The Heritage Foundation’s Election Fraud Database, the only such database in existence, now contains over 1,500 proven cases of election fraud. The sampling of cases vary from lone wolves stealing one vote to conspiracies that stole many votes, defrauding citizens and candidates of honest elections and sometimes changing the outcome of an election. (The Daily Signal is Heritage’s news and commentary outlet.)
As the website states:
The Heritage Foundation’s Election Fraud Database presents a sampling of recent proven instances of election fraud from across the country. Each and every one of the cases in this database represents an instance in which a public official, usually a prosecutor, thought it serious enough to act upon it. And each and every one ended in a finding that the individual had engaged in wrongdoing in connection with an election hoping to affect its outcome—or that the results of an election were sufficiently in question and had to be overturned. This database is not an exhaustive or comprehensive list. This database is intended to demonstrate the vulnerabilities in the election system and the many ways in which fraud is committed.
We launched the database in 2017 with 1,071 entries. We added 98 cases to the database in 2023 alone and are following several hundred other cases that are being investigated by local authorities. No case is added until and unless there is a conviction or a judicial or official finding that an individual or group of individuals engaged in wrongdoing in connection with an election.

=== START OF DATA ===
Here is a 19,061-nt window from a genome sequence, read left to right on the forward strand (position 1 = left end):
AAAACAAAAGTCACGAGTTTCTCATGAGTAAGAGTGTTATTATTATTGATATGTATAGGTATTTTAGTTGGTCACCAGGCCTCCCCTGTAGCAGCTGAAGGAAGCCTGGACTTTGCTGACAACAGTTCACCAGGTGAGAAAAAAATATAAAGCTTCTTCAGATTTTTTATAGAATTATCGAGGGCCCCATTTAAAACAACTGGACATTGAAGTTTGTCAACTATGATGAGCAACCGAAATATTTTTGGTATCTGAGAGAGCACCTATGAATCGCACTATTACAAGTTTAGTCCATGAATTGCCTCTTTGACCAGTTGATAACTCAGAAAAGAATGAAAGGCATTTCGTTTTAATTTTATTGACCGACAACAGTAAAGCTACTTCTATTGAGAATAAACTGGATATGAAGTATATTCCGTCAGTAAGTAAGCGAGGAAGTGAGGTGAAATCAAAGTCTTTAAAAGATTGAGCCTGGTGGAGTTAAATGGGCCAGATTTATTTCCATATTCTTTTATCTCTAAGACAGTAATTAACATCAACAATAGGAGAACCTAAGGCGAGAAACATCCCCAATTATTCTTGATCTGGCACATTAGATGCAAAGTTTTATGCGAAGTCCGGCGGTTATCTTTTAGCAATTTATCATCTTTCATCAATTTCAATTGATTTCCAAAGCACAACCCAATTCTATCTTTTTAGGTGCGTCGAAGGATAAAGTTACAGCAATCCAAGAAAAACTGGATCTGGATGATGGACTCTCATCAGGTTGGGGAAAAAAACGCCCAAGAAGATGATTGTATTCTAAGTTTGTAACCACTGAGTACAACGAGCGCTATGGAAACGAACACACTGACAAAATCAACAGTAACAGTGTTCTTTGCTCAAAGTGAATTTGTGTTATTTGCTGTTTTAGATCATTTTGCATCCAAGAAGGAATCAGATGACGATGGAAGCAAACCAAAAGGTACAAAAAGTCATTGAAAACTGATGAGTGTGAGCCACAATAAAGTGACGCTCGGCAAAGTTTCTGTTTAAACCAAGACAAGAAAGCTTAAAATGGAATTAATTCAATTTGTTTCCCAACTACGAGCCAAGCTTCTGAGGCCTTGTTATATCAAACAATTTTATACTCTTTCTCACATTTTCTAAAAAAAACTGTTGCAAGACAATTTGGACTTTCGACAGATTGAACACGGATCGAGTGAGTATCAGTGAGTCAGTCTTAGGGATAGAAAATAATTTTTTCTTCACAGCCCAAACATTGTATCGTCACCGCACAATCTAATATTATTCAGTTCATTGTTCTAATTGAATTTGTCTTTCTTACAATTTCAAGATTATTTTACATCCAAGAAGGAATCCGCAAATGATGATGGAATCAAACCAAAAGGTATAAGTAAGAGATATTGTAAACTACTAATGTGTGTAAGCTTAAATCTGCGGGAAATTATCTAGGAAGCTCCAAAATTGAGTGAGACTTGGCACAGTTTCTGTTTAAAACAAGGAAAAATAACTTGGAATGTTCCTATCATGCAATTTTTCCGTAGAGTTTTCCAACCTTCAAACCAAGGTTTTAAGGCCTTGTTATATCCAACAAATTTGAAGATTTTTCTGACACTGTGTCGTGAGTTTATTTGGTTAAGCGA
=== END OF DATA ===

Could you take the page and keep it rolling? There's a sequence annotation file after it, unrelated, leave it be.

Here are some of the most recent cases that pushed the database above the 1,500 mark:
Let’s start with a local Democratic primary election in Bridgeport, Connecticut, between Joseph Ganim (the incumbent mayor and the party-endorsed candidate) and John Gomes (the challenger), which was decided by 251 votes.
Following the September 2023 election, videos surfaced showing Ganim supporters Wanda Geter-Pataky (a Democratic town committee member and the leader of Voting District 136) and Eneida Martinez (a candidate for City Council) illegally dropping off stacks of votes into various drop boxes.
In overturning the election and ordering a new one, Superior Court Judge William Clark concluded that “the number of ballots at issue, brings the reliability of the primary into serious doubt.” He added, “The videos are shocking to the court and should be shocking to all the parties. To disregard the significant mishandling of ballots by partisans that were caught on video flouting the provisions of Connecticut law … endorse(s) this blatant practice of ballot harvesting.”
A new primary election was held on Jan. 23, which Ganim won, and a new general election will be held Feb. 27.
This is not the only example of ballot trafficking that was recently added to the database.
In Arizona, Gloria Lopez Torres (a San Luis city councilwoman) and Nadia Lizarraga-Mayorquin were charged with illegally trafficking absentee ballots during the August 2020 primary election. Arizona law only permits family members and close relatives to return ballots.
They both pleaded guilty to one count of ballot abuse, were sentenced to 24 months of probation, and were fined $2,500 each. The violation of the law was so serious that Torres was barred from running for or being appointed to public office again.
Torres is also, unfortunately, not the only public official engaging in election fraud in our latest batch of cases.